Today we honor and celebrate Dr. Martin Luther King Jr., arguably the most recognizable leader in the civil rights movement of the 1950s and 60s for advancing civil rights, specifically Black civil rights, through nonviolence and civil disobedience.
In 1964 Dr. King won the Nobel Peace Prize for combatting racial inequality through nonviolent resistance. During that speech he said,
“Yet, in spite of these spectacular strides in science and technology, and still unlimited ones to come, something basic is missing. There is a sort of poverty of the spirit which stands in glaring contrast to our scientific and technological abundance. The richer we have become materially, the poorer we have become morally and spiritually. We have learned to fly the air like birds and swim the sea like fish, but we have not learned the simple art of living together as brothers.”
This has been a year of many extremes filled with injustices that reach far and wide. It continues to shine a spotlight on the glaring contrasts that still exist, the simple truth that we have not made significant progress since Dr. King was assassinated 51 years ago, and the still desperate need for a beloved community (the theme and call to action for the 2021 Observance) guided by the pillars Dr. King fought for: peace, justice, equality, and love.
This year in light of the pandemic gatherings look different as we congregate virtually on Zoom and FaceTime to celebrate holidays, weddings, funerals, and more. Technology will afford us the opportunity to continue to connect with each other in spite of our circumstances.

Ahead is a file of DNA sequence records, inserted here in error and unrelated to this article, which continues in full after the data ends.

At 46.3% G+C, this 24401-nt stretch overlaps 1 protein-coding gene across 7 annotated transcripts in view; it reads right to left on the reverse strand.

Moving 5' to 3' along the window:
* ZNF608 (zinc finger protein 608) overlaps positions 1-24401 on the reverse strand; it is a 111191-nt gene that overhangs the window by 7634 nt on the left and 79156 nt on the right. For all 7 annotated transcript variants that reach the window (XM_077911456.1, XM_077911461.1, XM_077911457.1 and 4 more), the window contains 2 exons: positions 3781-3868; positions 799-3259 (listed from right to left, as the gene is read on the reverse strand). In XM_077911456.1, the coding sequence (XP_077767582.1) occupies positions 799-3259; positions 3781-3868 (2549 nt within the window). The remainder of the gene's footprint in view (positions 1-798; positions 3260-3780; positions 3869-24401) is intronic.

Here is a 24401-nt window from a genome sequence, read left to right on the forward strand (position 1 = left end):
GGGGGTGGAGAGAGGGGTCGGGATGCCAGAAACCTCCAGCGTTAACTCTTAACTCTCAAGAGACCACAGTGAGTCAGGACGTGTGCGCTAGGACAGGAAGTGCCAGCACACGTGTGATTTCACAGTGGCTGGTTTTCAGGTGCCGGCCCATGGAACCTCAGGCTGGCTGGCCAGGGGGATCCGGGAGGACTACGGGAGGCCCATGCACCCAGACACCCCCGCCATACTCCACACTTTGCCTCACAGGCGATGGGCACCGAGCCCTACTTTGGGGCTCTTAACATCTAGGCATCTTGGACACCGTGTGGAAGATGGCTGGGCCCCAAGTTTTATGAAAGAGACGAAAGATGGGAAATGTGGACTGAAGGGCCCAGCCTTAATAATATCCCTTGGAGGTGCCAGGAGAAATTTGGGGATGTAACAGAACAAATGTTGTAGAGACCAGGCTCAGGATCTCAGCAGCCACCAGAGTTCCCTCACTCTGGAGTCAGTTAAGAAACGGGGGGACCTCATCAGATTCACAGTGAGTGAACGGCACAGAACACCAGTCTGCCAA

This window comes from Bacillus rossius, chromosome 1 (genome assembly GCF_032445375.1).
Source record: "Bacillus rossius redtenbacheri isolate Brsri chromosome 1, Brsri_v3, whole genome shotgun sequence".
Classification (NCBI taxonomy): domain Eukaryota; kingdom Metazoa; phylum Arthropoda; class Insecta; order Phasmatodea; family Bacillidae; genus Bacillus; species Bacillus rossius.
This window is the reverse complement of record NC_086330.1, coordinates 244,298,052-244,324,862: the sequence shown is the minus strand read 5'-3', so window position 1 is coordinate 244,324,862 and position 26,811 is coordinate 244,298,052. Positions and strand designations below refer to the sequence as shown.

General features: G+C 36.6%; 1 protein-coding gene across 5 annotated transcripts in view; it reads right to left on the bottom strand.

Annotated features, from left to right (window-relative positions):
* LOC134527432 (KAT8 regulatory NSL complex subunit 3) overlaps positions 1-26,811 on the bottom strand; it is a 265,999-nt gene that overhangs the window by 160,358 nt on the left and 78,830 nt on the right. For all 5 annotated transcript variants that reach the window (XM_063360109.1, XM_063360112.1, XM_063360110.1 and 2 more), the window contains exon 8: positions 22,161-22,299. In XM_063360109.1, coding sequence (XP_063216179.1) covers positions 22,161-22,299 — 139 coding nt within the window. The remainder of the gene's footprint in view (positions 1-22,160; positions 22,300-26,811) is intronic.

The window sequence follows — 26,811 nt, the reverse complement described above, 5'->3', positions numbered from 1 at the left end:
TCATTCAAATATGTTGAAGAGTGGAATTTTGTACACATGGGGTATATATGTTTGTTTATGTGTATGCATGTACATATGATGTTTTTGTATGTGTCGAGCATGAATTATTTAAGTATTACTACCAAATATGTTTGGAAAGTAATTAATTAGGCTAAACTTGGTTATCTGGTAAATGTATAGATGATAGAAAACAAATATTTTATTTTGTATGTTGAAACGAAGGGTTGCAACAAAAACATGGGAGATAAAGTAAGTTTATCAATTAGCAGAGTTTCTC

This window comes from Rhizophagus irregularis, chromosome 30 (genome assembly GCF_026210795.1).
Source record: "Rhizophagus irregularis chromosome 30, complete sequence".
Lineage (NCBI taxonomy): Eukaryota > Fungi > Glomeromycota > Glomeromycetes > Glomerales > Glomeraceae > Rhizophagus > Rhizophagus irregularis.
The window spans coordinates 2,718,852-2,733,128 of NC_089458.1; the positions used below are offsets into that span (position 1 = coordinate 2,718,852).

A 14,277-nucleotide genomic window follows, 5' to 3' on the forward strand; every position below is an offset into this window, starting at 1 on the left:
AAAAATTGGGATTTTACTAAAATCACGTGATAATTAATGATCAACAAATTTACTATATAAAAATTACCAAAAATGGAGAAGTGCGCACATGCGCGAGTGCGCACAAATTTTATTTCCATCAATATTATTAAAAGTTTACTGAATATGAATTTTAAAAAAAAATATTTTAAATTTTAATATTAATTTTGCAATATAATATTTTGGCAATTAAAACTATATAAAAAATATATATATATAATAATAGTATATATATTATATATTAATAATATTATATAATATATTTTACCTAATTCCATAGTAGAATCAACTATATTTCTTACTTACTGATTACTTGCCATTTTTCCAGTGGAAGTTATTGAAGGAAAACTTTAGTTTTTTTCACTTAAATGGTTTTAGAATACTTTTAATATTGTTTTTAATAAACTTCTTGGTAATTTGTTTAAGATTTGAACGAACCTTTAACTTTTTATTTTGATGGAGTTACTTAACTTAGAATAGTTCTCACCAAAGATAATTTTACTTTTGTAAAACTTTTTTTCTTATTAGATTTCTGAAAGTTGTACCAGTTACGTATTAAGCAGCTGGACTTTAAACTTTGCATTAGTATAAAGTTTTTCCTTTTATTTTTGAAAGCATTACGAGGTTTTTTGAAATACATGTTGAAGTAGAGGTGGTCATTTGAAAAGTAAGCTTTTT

As we reflect we want to recognize a few in our own beloved community whom we think are using technology in a way that would make Dr. King proud - ways that enrich the lives of our community, make the world a better place morally and spiritually, and embraces nonviolence as Dr. King did.
The truth is, our students (and our instructors) inspire us every single day with their intelligence, determination, kindness, and resilience. This year we also were inspired by hiring partners and local city workforce partnerships that worked tirelessly to bring more individuals into the technology community. Below is a letter from December from one of our instructors, Gary Jackson, about the students who inspired him.
We’re not proud of where we are as a society today, but we can’t help but feel hopeful that we have some extraordinary people in our beloved community already and we’re welcoming more by the day.
You can read the full Nobel Peace Prize Speech Transcript, The Quest for Peace & Justice, here.
If you want more ways to get involved consider donating money, time, or resources to The Martin Luther King Jr. Center For Nonviolent Social Change, the NAACP Legal Defense Fund, or Building the Beloved Community (Habitat.org).